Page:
Thursday, August 10, 2017

Futile Real Estate Arguments

Futile Attempts to Argue Housing Costs Decrease with Density:


A friend asked me to address some links posted as "proof" that building more lowers costs.  Those who argue increasing density lowers housing costs are making futile arguments.

Before getting into it, I'll reiterate that real estate fluctuates but if it is up 50% down 10% then overall things aren't getting better if you are a renter.  I'm not sure why people want to argue increased density lowers rent unless, of course, they are builders.  Perhaps some people think endless growth is good in and of itself but they want no bad consequences for anyone, ever, anywhere.  Sorry, you can't have your cake and eat it too.  You want growth you get higher priced housing.  That is how things work in real estate.

This is well established:
"First an increase in the population size has fairly straightforward effects. Indeed, a rising population makes competition for land fiercer, which in turn leads to an increase in land rent everywhere [emphasis added] and pushes the urban fringe outward.  This corresponds to a well documented fact stressed by economic historians.  Examples include the growth of cities in Europe in the 12th and 19th centuries as well as in North America and Japan in the 20th century or since the 1960s in Third World countries."  (From page 83 section 3.3.2: Economics of Agglomeration:... by Fujita, Thisse).  

Anyway, here goes:

This one is easy to refute.  Quoting from article itself, "The oversupply is mostly in the high-end market, Shuffield said. Homes priced under $300,000 are still moving quickly in both counties, although there’s a limited supply of them for sale."  So they overbuilt the $1M+ condo market where sales are one-sy two-sy but the broad market of $300K is hot.  That is like saying the car market is weak because only 2 Maseratis were sold last month instead of 3 - while 300,000 Fords, Hondas, etc., etc. got sold.

2.  London: https://www.buzzfeed.com/patri cksmith/wh...
Same thing only different.  Title of article is: Why Are Asking Prices For London's Luxury Flats Falling? "BuzzFeed News has identified more than £18 million worth of asking-price reductions among flats at the Nine Elms regeneration area on the south bank of the Thames"

Again, we're talking about a few houses for the rich.  The broad London housing market is continuing to climb. The very high end is suffering oversupply.  From another article on this topic:  "But these price movements don't really affect the middle of the market; prices are still rocketing in the most affordable London boroughs, so it is increasingly difficult for renters to escape the over-heated rental market.http://www.cityam.com/259600/one-graph-explains-horrors-london-house-prices-and-why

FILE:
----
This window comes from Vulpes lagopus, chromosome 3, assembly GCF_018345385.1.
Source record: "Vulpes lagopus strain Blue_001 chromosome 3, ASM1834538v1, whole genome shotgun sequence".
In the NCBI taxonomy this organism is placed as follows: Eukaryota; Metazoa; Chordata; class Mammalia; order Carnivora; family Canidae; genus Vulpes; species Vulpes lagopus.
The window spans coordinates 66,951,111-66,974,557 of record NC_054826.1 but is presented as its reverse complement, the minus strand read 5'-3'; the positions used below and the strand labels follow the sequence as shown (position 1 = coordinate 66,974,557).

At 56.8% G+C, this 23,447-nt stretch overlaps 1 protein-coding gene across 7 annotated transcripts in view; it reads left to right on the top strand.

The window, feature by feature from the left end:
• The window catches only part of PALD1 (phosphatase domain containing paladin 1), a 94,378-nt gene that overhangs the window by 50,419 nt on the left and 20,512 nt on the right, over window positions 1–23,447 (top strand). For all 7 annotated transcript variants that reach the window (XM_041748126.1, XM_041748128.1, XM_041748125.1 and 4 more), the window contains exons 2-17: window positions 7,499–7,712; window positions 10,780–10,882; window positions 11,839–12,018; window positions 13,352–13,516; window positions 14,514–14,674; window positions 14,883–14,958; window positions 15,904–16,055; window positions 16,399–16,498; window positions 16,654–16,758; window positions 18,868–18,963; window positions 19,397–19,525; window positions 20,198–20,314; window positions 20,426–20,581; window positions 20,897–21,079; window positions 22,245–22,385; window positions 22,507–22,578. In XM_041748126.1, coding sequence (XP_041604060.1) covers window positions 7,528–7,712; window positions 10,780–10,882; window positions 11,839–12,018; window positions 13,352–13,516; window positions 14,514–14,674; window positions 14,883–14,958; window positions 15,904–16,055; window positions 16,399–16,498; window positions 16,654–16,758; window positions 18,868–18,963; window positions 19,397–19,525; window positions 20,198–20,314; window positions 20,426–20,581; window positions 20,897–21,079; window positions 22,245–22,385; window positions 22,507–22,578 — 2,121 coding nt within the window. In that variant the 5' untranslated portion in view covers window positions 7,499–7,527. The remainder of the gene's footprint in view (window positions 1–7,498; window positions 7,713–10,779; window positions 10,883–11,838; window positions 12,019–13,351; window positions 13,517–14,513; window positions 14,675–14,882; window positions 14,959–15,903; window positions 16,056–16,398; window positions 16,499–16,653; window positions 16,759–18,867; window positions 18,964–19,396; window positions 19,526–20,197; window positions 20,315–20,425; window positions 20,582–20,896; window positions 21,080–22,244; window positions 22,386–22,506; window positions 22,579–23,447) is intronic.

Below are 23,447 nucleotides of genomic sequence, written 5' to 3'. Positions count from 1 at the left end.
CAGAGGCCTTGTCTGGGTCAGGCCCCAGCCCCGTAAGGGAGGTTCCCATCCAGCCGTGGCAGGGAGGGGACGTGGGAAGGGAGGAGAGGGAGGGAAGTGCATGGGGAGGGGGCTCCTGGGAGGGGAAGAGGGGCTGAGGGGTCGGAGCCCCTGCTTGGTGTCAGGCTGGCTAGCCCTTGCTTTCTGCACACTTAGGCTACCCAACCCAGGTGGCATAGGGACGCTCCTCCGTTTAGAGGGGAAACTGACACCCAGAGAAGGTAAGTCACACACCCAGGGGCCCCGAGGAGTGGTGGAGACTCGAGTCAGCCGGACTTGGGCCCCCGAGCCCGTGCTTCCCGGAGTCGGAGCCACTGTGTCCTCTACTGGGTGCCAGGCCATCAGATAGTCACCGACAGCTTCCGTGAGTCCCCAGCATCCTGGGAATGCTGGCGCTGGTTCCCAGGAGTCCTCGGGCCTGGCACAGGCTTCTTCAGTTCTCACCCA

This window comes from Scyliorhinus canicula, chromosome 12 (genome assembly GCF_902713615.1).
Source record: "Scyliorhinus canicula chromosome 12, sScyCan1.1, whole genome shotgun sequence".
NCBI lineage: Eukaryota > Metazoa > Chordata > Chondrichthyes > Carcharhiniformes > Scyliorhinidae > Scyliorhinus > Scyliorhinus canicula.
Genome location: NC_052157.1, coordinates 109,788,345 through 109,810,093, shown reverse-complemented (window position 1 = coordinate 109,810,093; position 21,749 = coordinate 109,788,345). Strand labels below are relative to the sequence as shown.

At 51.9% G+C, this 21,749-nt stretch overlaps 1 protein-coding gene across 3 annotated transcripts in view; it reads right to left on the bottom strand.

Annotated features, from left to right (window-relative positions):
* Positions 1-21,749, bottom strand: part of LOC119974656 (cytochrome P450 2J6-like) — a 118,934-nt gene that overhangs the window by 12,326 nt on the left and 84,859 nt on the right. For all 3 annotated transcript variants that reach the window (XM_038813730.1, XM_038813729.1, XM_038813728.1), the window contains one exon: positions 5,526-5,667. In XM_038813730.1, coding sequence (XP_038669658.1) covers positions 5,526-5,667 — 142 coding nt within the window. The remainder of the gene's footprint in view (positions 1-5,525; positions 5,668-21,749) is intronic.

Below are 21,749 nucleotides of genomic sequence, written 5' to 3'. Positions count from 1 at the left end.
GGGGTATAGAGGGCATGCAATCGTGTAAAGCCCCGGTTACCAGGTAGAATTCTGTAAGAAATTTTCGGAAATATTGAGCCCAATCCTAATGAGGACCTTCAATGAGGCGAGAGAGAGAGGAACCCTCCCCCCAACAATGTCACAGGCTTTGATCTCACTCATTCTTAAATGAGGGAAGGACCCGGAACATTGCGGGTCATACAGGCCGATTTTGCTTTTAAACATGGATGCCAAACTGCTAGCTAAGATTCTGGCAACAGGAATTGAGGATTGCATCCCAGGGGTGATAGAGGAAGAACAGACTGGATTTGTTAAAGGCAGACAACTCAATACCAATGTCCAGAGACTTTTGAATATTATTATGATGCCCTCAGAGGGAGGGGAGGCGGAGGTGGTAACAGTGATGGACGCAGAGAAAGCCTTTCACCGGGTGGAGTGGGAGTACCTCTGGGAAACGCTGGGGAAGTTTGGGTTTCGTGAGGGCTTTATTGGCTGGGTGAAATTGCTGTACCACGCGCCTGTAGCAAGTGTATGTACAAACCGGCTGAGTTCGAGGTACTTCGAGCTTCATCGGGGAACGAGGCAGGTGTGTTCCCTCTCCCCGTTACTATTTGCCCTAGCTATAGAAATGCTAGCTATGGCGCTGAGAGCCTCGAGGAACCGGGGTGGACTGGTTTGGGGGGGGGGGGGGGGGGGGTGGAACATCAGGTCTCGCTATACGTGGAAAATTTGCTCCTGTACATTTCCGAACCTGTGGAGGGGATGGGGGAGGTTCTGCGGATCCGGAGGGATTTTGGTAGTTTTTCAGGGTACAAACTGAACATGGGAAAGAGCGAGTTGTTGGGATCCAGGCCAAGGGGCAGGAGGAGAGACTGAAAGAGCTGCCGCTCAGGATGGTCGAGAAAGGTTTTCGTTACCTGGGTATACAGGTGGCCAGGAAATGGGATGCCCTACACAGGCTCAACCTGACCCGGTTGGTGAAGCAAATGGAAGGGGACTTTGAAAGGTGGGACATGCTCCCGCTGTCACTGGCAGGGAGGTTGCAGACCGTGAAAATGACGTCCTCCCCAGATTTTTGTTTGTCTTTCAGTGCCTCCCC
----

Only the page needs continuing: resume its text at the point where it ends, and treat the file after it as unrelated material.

Click on graph below to enlarge.  

The article goes on to say housing prices will grow overall at a more manageable pace simply because no one can afford any further large increases.  They won't decrease except at the very high end.  Above is a graph of housing prices in London.  Up 70% in 5 years.  Up 70% then maybe(!) down 10% - (except it hasn't actually happened yet - maybe later?).  I have never said otherwise.  Housing prices will rise as density increases, builders will over-build because they don't coordinate and no one knows where the top is until they reach it, then prices come down a little - but not much, unless we get a major recession like 2007-2009 - which no one wants to see.  

Here's a graph showing housing prices going down.  Massive unemployment at the same time.  Those are not random, uncorrelated events.  One causes the other.  I don't want massive unemployment.  Does anyone?


This article claims a lot of economists predict housing prices will fall in Melbourne, Australia by as much as 20%.  Except it hasn't happened yet!  And after rising 100% then maybe down 20%.  Covered that above.  Chart below shows Australian housing prices 'ups and downs' but big 'ups' and small 'downs'.  Click on chart below to enlarge.  Note it is a log scale so rises were sharper than they first appear.

The 2014 article claims office space is in oversupply and that investment in housing was only 10.5% which is evidently less than before.  Housing prices might decline 5-6%.  Nothing goes up forever, but 100% up and 6% down?  What does this prove?

Following chart shows housing prices doubled = 2x (after factoring out inflation) from 1985 to 2010 but GDP was up 7x.  Housing went up because the country and it's people got richer.
(behind a paywall)  This says nothing about "increasing supply lowering prices".  The article says prices have not gone up as much in the hinterland as they have in the key areas like Beijing and Shanghai.  Here's a quote: "One of those queuing, Wang Jie, bought a new apartment for 2m yuan ($307,000) in October, and has watched its value soar by another 1m since then."  And here's their graph for the article.  Does it look like a drop in prices?





6.  Austin, Chicago, and D.C.: https://www.google.com/amp/s/d anielkayhe...
Quote from article:  "Real estate data firm Zillow said Friday that rents have fallen 0.5 percent in the Chicago area over the past year."  Is this supposed to impress?

People believe what they want to believe.  I am not trying to address the true believers, because I know they are not convince-able.  I am trying to help articulate the reality as determined by economists and economic historians over the last 200 years for those who are open-minded and know what they hear doesn't jibe with what they see.